- ‘If men have anything, they have the audacity’- The brash brand of confidence that men often have, can often come from a source of insecurity in a hypermasculine culture which is damaging for women, but puts difficult expectations on men as well. Men or others of privilege are often guilty of giving an opinion out of self belief rather than evidence. Remember to stop putting others on a pedestal. If you have a problem, think through how you would solve it, and then ask someone else what they would do, it is often unlikely that they come up with a solution that is something you have never thought of. This helps you take them off the pedestal.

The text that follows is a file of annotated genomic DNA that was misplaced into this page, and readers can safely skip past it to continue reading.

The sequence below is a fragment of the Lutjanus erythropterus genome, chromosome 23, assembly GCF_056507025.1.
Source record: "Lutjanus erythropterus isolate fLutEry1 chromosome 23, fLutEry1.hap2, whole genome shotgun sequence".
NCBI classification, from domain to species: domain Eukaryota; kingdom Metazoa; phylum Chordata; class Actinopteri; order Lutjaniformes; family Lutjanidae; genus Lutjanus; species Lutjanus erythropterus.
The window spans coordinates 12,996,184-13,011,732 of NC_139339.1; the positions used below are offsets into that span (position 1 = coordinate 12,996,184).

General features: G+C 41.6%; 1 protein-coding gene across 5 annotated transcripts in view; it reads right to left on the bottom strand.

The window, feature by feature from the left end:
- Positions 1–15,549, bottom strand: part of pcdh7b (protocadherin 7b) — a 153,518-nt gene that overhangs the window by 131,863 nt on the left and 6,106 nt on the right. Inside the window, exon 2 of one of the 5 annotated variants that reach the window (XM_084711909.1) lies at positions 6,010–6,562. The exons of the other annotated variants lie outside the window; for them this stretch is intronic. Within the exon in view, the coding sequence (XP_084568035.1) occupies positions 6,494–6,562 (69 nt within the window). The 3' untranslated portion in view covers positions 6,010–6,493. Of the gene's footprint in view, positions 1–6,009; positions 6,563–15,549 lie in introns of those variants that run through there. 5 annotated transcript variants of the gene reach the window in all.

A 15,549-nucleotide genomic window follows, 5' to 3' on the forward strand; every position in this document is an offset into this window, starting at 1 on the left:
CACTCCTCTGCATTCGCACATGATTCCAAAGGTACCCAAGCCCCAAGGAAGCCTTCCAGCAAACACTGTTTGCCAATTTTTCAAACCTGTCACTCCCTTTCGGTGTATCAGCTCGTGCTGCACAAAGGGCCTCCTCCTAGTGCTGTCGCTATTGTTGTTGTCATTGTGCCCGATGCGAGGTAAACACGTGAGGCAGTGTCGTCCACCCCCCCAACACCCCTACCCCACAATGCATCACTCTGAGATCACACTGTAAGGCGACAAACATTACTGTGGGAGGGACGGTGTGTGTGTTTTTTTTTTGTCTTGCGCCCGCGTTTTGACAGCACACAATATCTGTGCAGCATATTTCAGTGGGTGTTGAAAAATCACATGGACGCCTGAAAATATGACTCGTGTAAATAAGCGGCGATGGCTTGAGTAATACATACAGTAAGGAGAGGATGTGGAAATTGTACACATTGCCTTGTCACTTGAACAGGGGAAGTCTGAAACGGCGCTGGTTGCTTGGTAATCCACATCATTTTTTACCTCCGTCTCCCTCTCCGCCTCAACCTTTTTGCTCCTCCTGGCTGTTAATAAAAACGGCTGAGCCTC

- ‘Coach yourself through a crisis of confidence, don’t just submit to it’- In Anita’s career, there are many moments that others have assumed she has a more junior role or less responsibility than she had, being mistaken for a secretary, intern, etc. This led her to question whether she was projecting lack of authority. In these moments you feel embarrassed, but telling the colleagues that you trust about your feelings can help affirm your place and help you overcome this. Speak to others who are more senior, make them real by creating connections. In moments of self doubt, imagine if you were speaking to someone else, how would you advise yourself in these situations where you feel like an imposter. Give yourself the advice you would give a friend in your position.